Irrespective of how your addiction developed, it is essential that you seek help before it is too late. This is because the drug can lead to a wide variety of other adverse effects that could cause you problems down the road.

Short and Long-Term Effects of Amphetamine (Adderall) Abuse

Irrespective of the route of administration you use to take Adderall, there is a high likelihood that you could end up experiencing a wide variety of effects. Although some of these effects could be pleasurable and desirable in the short term, they may turn out to be adverse or even life-threatening in the long term. They include but are not always limited to:

  • Abdominal pain
  • Ability to function with certain clarity
  • Agitation
  • Anxiety
  • Back pain
  • Being on edge
  • Cardiac arrest
  • Cardiac dysrhythmias
  • Cardiomyopathy
  • Circulatory issues
  • Constipation
  • Convulsions
  • Decreased exhaustion
  • Depression
  • Destruction of the sinus and nasal cavities
  • Dizziness
  • Drug overdose
  • Dry mouth
  • Euphoria
  • False sense of apparent well-being
  • Feeling jittery
  • Finger discoloration and numbness
  • Flu-like symptoms
  • Frequent urges to urinate
  • Hallucinations
  • Headaches
  • Hearing voices
  • Heart attack
  • Heart disease
  • Heart palpitations
  • High blood pressure
  • Hyperactivity
  • Hypertension
  • Improved cognitive function
  • Increased alertness
  • Increased blood pressure
  • Increased concentration
  • Increased focus
  • Increased heart rate
  • Increased mood level
  • Insomnia
  • Irregular heartbeat
  • Jitteriness
  • Loss of appetite
  • Loss or lack of strength
  • Lower back pain
  • Mania
  • Mood swings
  • Nausea
  • Necrotizing vasculitis
  • Nervousness
  • Paranoia
  • Peeling skin
  • Psychosis
  • Rapid heartbeat
  • Reduction of hyperactivity
  • Seizures
  • Sexual dysfunction
  • Side pain
  • Sleeping difficulties
  • Slowed growth (in children)
  • Stoke
  • Stomach ache
  • Sudden death
  • Tachycardia
  • Tremors
  • Trouble breathing
  • Twitching
  • Weight loss

Amphetamine (Adderall) Overdose

Continued Adderall abuse could lead to a wide variety of health related issues, including a drug overdose that could potentially turn out to be lethal. When this happens, you may experience the following symptoms of an amphetamine overdose:

  • Chest pain
  • Fainting
  • Fast breathing
  • Fever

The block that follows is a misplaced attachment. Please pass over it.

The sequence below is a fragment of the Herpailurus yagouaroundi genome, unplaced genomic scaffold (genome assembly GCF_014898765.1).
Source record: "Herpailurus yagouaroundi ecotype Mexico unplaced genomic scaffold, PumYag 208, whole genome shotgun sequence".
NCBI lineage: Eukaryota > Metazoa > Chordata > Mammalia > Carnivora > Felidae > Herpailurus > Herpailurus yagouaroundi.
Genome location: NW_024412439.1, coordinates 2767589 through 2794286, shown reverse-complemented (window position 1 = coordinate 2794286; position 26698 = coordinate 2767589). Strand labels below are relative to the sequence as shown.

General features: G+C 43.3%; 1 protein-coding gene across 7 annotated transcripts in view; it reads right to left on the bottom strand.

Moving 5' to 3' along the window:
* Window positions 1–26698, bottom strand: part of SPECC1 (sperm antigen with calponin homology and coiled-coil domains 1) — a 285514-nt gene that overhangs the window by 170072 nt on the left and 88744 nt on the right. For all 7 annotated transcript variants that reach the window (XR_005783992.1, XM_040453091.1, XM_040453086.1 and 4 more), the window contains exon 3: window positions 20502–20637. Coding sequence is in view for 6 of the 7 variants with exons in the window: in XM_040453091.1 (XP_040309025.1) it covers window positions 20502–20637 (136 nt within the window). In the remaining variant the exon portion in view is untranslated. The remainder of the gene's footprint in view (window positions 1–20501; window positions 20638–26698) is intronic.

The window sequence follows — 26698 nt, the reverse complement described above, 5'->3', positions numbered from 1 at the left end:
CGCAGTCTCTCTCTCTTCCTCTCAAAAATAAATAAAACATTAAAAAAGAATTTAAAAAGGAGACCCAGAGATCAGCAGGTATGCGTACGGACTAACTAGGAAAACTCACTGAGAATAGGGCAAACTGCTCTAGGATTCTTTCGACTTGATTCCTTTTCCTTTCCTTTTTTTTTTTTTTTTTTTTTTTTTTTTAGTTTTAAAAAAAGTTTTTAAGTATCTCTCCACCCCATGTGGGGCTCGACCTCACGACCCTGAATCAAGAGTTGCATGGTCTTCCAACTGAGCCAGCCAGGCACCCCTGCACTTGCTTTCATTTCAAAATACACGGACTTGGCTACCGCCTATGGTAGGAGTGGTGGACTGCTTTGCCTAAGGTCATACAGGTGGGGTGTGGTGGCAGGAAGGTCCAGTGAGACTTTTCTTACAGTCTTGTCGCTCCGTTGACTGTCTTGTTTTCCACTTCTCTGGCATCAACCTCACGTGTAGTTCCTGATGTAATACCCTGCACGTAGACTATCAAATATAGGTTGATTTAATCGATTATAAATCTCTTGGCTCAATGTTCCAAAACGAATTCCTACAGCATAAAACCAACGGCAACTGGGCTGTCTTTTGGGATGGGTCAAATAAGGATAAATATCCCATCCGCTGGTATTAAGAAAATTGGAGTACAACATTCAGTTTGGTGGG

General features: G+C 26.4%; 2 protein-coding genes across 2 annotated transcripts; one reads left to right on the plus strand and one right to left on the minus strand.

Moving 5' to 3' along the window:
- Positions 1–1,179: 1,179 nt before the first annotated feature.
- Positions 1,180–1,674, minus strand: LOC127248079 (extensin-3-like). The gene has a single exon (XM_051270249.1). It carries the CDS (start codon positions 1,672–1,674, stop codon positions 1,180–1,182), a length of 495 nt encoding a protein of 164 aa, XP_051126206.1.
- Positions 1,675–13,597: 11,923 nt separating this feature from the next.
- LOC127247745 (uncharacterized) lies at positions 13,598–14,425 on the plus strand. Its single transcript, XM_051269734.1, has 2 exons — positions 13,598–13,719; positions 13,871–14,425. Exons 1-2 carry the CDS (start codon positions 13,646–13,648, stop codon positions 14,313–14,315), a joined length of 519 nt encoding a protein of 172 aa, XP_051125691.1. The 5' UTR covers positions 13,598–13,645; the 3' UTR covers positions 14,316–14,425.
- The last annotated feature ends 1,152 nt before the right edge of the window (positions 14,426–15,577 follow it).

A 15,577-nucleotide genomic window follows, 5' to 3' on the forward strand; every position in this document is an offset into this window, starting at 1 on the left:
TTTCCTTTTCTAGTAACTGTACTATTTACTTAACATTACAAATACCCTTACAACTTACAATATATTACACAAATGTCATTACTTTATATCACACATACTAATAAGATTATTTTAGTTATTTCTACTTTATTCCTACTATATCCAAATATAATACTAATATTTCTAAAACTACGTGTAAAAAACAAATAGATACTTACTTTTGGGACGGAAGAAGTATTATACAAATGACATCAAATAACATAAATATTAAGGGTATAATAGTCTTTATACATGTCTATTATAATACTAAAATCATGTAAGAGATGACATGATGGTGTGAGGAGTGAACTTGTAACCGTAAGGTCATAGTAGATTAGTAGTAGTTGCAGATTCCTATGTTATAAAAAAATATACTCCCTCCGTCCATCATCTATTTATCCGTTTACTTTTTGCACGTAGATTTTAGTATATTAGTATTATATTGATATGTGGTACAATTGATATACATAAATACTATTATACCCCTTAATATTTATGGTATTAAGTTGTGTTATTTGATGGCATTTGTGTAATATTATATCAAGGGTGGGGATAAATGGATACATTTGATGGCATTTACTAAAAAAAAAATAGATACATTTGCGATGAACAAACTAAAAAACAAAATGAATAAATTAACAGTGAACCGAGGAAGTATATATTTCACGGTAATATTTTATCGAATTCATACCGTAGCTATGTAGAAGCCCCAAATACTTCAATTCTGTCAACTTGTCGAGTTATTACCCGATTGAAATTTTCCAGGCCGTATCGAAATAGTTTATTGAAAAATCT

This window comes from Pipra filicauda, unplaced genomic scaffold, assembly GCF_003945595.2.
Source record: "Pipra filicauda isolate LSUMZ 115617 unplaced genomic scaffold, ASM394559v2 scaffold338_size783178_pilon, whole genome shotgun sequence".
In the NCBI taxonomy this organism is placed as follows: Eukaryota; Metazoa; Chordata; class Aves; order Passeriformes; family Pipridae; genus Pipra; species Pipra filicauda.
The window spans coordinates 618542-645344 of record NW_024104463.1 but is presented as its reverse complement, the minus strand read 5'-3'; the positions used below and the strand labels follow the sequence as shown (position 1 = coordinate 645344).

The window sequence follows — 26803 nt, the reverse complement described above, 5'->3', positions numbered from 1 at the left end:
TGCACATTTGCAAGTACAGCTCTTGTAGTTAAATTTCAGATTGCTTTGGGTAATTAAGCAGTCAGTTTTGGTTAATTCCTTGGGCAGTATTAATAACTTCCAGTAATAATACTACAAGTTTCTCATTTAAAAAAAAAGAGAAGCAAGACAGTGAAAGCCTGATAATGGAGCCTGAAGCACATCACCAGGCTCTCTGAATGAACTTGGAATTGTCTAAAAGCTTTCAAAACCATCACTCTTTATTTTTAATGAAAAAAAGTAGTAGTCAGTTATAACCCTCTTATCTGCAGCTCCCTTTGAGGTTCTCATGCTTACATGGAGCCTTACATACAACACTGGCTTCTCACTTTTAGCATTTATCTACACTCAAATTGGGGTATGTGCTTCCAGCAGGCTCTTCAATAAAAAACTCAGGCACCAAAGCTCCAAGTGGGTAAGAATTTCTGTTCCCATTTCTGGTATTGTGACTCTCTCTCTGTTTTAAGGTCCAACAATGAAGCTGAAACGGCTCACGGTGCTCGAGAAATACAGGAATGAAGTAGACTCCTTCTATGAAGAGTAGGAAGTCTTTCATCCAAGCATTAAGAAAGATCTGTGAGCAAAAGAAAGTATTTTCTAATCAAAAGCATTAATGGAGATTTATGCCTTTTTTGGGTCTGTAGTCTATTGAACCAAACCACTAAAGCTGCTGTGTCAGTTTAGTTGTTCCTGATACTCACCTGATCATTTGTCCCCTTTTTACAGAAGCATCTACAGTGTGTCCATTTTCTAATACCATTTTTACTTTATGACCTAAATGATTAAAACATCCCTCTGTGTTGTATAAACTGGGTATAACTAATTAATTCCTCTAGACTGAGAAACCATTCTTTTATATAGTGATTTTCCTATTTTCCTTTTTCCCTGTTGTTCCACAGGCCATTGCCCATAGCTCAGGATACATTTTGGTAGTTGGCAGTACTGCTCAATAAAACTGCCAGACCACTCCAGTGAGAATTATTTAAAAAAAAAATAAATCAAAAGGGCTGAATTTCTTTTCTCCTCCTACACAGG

• Mood changes
  • Nausea
  • Seizures
  • Severe and persistent headache
  • Severe mental changes
  • Severe restlessness
  • Uncontrollable shaking
  • Vomiting

If you have suffered a drug overdose, it is recommended that you reach out to 911 as soon as possible. You should also call this number if you notice someone who is displaying any of the above symptoms of an Adderall overdose - such as trouble breathing and passing out. Alternatively, you can get in touch with the local poisons control center.

Amphetamine (Adderall) Withdrawal Symptoms

It might be difficult for you to stop abusing Adderall because doing so could cause you to suffer some adverse withdrawal symptoms. These symptoms arise because your body would have developed tolerance and gotten used to the effects of the drug in your system.

Abruptly reducing your regular dose of the drug or suddenly stopping taking it could lead to various symptoms, most of which are a reversal of the effects of the medication. They include:

  • Anxiety
  • Depression
  • Fatigue
  • Insomnia
  • Intense hunger
  • Irritability
  • Loss of concentration
  • Panic attacks
  • Phobias
  • Sleeping too much
  • Unusually slow heartbeat

You may also experience a strong desire to start taking Adderall again. This is another one of the common signs and symptoms of drug withdrawal. The only way you can deal with this condition is by seeking medical assistance.

The Best Options for Amphetamine (Adderall) Addiction Treatment

To overcome your Adderall abuse, tolerance, dependence, and addiction, it is recommended that you check into a professional addiction treatment and rehabilitation center.

Often, you may be asked to go for inpatient addiction treatment especially if you have been diagnosed with a long-standing or severe Adderall use disorder. This would also be the case if you received a dual diagnosis for multiple addictions and/or co-occurring mental health and medical disorders.

Outpatient drug rehab would be ideal if you have been abusing Adderall for a relatively short period of time or if you do not have a severe addiction that requires inpatient treatment. It might also be suitable if you do not need additional residential services to overcome your amphetamine (Adderall) abuse and addiction.

The important thing is that you enroll for addiction recovery services as soon as you realize that you have been abusing Adderall more than you should have been doing in the first place.

CITATIONS Accessed 10 Jan. 2017